QLD: Preliminary test results on Gladstone fish samples
The temporary fishing closure in an area centred on Gladstone Harbour will remain in place while further testing is carried out on conditions affecting some locally-caught fish.
Fisheries Queensland General Manager of Habitat and Assessment Dr John Robertson said initial test results identified two conditions, red-spot disease and a parasite.
"Red-spot disease is endemic and is seen in Queensland waters occasionally," Dr Robertson said.
"In Queensland, red-spot disease usually occurs either during winter months when the immunity of the fish is lower, or following the first heavy rainfall of the wet season.
"Red-spot disease starts with a red spot, hence the name, but can develop into burn-like marks, or ulcers with red centres."
"It is typically caused by a fungus and often occurs in fish when they are under stress."
Dr Robertson said more research was needed into the parasite, which affected the eye of the fish.
"We now know that this parasite is what has been causing the cloudy eyes in some barramundi in the area," he said.
"We still have more to learn about this condition and how it is affecting fish within the area."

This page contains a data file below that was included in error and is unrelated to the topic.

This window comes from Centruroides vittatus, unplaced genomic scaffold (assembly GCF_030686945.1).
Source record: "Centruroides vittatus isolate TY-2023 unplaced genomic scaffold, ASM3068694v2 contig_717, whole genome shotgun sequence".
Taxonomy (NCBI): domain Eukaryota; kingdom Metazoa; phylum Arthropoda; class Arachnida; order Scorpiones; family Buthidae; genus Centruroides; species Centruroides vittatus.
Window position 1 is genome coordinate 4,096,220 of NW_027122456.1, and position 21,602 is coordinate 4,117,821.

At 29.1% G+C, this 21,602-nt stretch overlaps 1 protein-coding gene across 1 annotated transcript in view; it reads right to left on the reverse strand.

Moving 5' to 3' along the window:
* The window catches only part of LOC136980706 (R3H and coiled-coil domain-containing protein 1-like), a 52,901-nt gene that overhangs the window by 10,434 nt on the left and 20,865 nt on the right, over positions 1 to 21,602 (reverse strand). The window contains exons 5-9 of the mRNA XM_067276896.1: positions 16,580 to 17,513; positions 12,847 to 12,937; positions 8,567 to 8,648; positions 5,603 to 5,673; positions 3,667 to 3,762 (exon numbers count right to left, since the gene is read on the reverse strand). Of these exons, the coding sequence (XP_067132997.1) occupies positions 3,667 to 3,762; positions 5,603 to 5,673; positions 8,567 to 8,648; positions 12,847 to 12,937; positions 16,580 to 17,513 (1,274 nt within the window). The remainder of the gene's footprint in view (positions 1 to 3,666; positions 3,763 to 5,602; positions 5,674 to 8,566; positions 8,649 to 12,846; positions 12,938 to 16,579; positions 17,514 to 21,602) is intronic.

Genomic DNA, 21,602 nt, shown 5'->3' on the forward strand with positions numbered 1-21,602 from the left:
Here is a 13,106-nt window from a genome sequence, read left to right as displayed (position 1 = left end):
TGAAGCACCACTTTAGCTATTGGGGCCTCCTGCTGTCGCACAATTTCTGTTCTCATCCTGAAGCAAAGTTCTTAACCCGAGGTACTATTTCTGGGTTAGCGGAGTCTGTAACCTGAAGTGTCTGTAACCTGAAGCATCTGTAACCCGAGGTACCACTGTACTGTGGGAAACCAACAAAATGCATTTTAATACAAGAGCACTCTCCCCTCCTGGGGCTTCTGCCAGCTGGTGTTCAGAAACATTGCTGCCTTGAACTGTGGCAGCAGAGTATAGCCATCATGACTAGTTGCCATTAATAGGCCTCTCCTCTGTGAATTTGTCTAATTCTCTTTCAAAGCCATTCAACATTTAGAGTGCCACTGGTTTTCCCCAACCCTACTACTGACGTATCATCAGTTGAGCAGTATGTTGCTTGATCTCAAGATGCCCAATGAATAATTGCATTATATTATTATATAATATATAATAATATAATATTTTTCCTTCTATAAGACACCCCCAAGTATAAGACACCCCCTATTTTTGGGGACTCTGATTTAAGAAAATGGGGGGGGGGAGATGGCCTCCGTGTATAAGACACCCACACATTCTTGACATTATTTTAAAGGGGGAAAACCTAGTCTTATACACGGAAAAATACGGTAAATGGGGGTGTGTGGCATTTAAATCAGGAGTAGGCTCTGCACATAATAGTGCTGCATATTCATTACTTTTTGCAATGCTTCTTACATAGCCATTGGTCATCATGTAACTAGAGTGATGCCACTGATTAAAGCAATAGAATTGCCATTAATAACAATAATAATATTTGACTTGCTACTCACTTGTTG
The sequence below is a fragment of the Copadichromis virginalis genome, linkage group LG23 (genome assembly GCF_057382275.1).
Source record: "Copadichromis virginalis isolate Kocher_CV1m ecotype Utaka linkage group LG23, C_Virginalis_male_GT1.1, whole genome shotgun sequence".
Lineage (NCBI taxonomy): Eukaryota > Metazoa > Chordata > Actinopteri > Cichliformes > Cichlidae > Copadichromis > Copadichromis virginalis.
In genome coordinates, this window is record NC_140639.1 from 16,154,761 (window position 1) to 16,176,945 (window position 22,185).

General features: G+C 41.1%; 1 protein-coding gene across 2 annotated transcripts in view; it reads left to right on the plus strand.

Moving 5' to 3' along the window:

Additional testing is being conducted on newly received samples of other fish species, prawns and mud crabs but results are not expected for several weeks.
Dr Robertson said the temporary fishing closure would remain in place at this stage.
"The closed area is between Deception Creek at the top end of The Narrows down to Rodds Peninsula and to the outer edge of Facing Island and applies to all tidal waters including rivers, creeks and other waterways," he said.
"While the temporary closure is in place commercial, charter and recreational fishing, including catch and release, are not permitted."
Waters upstream of the Awoonga Dam wall are still open to recreational fishers and licensed commercial fishers can still operate outside the closed area.
A map of the closed area is available at www.fisheries.qld.gov.au
Queensland Health Acting Chief Health Officer, Dr Michael Cleary said seafood that showed signs of damage, deterioration or disease should not be consumed.
"As at all times, any fish that show signs of illness are not fit for human consumption," Dr Cleary said.
The closure ensures that any fish that are potentially unsuitable for human consumption will not enter the food chain.